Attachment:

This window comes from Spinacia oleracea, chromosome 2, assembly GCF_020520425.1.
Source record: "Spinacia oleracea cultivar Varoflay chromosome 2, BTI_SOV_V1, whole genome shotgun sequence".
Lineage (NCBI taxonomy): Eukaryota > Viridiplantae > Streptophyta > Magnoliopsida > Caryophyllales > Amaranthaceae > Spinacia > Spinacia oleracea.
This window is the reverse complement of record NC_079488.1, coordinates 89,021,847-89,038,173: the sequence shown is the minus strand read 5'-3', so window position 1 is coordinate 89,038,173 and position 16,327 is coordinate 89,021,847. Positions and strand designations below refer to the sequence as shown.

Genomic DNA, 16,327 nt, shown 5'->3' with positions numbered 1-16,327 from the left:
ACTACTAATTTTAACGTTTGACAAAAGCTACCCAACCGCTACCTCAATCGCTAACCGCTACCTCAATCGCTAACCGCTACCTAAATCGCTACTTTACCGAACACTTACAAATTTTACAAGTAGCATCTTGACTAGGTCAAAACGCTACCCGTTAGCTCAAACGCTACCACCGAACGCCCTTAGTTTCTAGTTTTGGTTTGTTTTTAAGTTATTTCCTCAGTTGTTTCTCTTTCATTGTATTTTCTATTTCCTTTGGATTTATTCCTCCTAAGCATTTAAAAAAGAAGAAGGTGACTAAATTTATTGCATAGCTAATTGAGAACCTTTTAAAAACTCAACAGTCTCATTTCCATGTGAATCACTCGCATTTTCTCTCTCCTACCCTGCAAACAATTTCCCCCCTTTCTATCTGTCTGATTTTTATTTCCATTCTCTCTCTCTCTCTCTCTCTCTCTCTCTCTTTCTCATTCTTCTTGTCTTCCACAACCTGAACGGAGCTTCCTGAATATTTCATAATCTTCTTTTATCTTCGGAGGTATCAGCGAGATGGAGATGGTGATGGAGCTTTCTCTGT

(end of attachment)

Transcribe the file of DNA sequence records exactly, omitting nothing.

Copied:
This window comes from Spinacia oleracea, chromosome 2, assembly GCF_020520425.1.
Source record: "Spinacia oleracea cultivar Varoflay chromosome 2, BTI_SOV_V1, whole genome shotgun sequence".
Lineage (NCBI taxonomy): Eukaryota > Viridiplantae > Streptophyta > Magnoliopsida > Caryophyllales > Amaranthaceae > Spinacia > Spinacia oleracea.
This window is the reverse complement of record NC_079488.1, coordinates 89,021,847-89,038,173: the sequence shown is the minus strand read 5'-3', so window position 1 is coordinate 89,038,173 and position 16,327 is coordinate 89,021,847. Positions and strand designations below refer to the sequence as shown.

Genomic DNA, 16,327 nt, shown 5'->3' with positions numbered 1-16,327 from the left:
ACTACTAATTTTAACGTTTGACAAAAGCTACCCAACCGCTACCTCAATCGCTAACCGCTACCTCAATCGCTAACCGCTACCTAAATCGCTACTTTACCGAACACTTACAAATTTTACAAGTAGCATCTTGACTAGGTCAAAACGCTACCCGTTAGCTCAAACGCTACCACCGAACGCCCTTAGTTTCTAGTTTTGGTTTGTTTTTAAGTTATTTCCTCAGTTGTTTCTCTTTCATTGTATTTTCTATTTCCTTTGGATTTATTCCTCCTAAGCATTTAAAAAAGAAGAAGGTGACTAAATTTATTGCATAGCTAATTGAGAACCTTTTAAAAACTCAACAGTCTCATTTCCATGTGAATCACTCGCATTTTCTCTCTCCTACCCTGCAAACAATTTCCCCCCTTTCTATCTGTCTGATTTTTATTTCCATTCTCTCTCTCTCTCTCTCTCTCTCTCTCTCTTTCTCATTCTTCTTGTCTTCCACAACCTGAACGGAGCTTCCTGAATATTTCATAATCTTCTTTTATCTTCGGAGGTATCAGCGAGATGGAGATGGTGATGGAGCTTTCTCTGT